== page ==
Travel in 2022: My fearless forecast
When I look back on 2021 and consider the outlook for this year, my primary focus remains “caution.”
You’d think that 2022 must almost certainly be an improvement over last year, but the old aphorism comes to mind — “’Cheer up,’ they said, ‘things could be worse.’ So I cheered up. And, sure enough, things did get worse.”
I’m not that pessimistic about 2022 — at least not yet — but I’m also pretty sure 2022 will still be a long way from “normal.”
COVID-19 is not going away any time soon. COVID is likely to remain an important part of life for most, if not all, of 2022 — and maybe years beyond.
What seems to be evolving is a worldwide decision to accommodate COVID rather than to “beat” it. Continuous mild-case risk will be accepted as the norm.
That means a world in which a return to near-normal travel activities will be available to fully vaccinated or repeatedly tested travelers. If you’re vaccinated and still don’t want to risk getting a mild case, stay home.
Here’s my view of the issues facing the travel industry in 2022:
Staffing. The partially COVID-related problem of extended staff shortages will continue to plague airlines, rail systems, hotels, restaurants and other important segments of the travel business. That means more peak-period delays and cancellations, slower service, longer lines, and all the other stuff you see now. Don’t expect a quick fix, but you can expect gradual improvement through the year.
Airlines. Domestically, the most intriguing question remains how Breeze Airline will deploy its new A220s. These planes can fly low-traffic transcontinental and even intercontinental routes at costs that the larger 737s and A320s can’t match.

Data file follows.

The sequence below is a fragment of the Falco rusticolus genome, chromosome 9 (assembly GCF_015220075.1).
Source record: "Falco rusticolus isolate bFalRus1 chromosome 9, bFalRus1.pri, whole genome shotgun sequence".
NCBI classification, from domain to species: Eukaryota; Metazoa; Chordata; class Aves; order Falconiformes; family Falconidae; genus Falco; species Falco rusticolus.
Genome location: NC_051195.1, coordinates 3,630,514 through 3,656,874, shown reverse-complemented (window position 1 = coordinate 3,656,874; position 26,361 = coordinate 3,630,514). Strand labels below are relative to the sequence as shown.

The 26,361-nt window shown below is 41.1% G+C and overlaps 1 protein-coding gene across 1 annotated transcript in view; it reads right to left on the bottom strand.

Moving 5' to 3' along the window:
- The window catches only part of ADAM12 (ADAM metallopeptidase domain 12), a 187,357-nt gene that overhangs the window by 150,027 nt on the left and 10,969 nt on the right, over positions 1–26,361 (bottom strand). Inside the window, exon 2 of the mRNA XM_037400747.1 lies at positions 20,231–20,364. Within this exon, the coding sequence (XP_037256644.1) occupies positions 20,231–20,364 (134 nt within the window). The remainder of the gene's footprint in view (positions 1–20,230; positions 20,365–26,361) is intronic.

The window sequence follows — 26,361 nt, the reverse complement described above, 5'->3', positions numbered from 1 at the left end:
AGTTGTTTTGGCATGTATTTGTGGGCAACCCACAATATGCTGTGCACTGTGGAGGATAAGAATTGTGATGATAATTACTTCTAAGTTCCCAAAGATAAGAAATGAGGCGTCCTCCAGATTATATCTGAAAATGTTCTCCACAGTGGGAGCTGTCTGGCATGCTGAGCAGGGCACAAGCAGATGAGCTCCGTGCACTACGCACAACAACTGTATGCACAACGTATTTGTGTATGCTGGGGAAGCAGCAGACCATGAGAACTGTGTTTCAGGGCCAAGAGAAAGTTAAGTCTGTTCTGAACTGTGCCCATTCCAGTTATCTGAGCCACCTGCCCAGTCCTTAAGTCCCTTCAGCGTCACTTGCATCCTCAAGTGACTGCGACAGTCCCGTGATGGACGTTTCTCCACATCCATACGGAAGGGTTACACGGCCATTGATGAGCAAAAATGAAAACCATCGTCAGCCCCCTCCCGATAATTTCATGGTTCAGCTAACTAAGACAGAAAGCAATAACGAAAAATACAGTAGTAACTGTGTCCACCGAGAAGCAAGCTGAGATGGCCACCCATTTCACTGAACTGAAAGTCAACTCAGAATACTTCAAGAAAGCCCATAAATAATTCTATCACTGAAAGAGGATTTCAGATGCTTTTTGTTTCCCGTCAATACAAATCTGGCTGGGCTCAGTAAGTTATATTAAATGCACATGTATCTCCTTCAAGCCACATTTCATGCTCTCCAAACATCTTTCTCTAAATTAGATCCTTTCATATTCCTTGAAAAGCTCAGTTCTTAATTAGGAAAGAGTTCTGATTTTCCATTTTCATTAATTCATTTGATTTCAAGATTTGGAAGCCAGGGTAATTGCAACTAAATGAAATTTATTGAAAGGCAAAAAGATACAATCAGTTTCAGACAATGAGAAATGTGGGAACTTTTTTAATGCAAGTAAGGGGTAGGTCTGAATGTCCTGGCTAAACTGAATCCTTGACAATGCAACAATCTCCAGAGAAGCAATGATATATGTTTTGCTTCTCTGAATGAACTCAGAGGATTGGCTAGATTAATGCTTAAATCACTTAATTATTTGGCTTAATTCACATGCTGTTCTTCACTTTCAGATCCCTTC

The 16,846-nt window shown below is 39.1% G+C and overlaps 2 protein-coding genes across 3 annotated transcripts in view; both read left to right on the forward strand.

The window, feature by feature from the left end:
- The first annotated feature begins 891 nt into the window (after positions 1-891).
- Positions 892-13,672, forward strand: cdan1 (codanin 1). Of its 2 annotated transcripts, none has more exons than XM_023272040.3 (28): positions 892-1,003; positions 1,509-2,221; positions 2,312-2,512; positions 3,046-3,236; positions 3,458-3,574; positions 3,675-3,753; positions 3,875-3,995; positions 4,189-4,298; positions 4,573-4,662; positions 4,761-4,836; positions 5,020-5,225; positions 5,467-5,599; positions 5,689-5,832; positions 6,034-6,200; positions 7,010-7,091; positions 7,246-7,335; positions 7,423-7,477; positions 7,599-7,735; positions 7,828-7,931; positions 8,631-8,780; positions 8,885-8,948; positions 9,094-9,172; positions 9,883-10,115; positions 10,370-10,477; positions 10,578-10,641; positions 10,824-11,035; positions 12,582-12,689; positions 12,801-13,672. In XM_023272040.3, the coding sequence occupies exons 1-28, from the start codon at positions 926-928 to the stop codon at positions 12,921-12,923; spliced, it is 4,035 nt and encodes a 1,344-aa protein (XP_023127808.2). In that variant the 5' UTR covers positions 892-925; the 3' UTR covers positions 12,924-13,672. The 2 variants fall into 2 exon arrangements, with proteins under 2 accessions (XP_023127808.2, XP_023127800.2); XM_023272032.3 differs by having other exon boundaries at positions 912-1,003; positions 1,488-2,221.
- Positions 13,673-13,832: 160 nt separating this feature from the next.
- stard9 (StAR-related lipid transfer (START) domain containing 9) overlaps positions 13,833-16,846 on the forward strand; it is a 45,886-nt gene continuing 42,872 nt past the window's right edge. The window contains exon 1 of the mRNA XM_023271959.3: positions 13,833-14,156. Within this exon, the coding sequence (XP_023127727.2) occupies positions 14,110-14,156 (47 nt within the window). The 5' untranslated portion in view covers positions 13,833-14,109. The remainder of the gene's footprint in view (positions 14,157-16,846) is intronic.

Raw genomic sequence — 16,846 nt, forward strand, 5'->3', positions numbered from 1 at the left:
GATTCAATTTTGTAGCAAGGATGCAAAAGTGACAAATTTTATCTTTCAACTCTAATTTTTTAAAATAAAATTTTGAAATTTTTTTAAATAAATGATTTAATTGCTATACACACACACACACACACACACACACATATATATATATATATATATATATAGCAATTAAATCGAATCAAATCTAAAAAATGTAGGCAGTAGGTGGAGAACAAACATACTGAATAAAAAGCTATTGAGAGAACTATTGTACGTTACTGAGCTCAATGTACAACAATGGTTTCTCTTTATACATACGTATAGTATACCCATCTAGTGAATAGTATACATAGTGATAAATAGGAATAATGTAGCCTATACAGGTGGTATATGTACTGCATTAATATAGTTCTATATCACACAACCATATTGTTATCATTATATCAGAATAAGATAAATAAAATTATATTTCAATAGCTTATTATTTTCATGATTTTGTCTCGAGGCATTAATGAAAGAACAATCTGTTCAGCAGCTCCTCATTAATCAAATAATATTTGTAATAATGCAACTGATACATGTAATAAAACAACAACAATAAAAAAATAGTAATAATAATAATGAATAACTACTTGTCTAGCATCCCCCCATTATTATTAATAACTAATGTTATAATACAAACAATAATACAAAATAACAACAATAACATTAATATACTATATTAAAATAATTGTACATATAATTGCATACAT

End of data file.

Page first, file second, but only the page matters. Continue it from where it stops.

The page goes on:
Last year’s start-up, Avelo, still has to prove it has legs. Otherwise, expect very little new-line innovation.
Barring a major summer COVID slump, expect more low-fare transatlantic flights from new entrants: Norse Atlantic has obtained its first ex-Norwegian 787 and will likely follow Norwegian’s pattern, and the new Icelandic line Play will emulate what its predecessor, Wow, tried to do. Industry mavens wonder how either will succeed by emulating prior failures.
Those mavens are equally skeptical of the new Northern Pacific Airways, which plans to promote Anchorage as the Pacific equivalent of Reykjavik and a hub for low-cost flights between Asia and the US/Canada.
Also expect one or two low-cost transpacific lines to launch in Asia.
Rail. Although Amtrak gets a pile of money from the infrastructure bill, you won’t see any big results in 2022 — rail progress moves more slowly than a long-haul Amtrak train.
The year’s most important new rail openings will be regional and urban projects delayed from 2020 and 2021, including: West Side Access in New York, Chinatown subway in San Francisco, E-Line extension in Boston, Washington Metro’s extension to Dulles Airport, and Crossrail in London. And don’t be surprised if at least one of those doesn’t quite make it in 2022, either.
Hotels. Hotels will continue to blame COVID for staff shortages and reduced guest service. They will keep trying to switch as many employees as possible to tip-based tax status so as to avoid paying minimum wage.
They will “offset” those service cuts by raising rates (!): unless the market tanks, look for rate inflation. And I see little progress eliminating the “resort fee” scam from rate postings.
Cruises. In January, the CDC hit cruise lines with its “avoid cruises even if you’re vaccinated” gut punch. Many lines have cancelled cruises.
I have no idea how the traveling public will respond, or how long it will take for some sort of improvement. The cruise lines haven’t helped their position by being extremely stingy with refunds when something goes wrong.
Overall, my main take on travel planning remains as it has been for the last two years: Stay flexible, and make as few nonrefundable prepayments and deposits as possible.
If you have to pay a lot up front, get travel insurance that covers you for COVID contingencies. This year will have some nasty surprises for at least some travelers.
Email Ed Perkins at email@example.com or check out his website at rail-guru.com.
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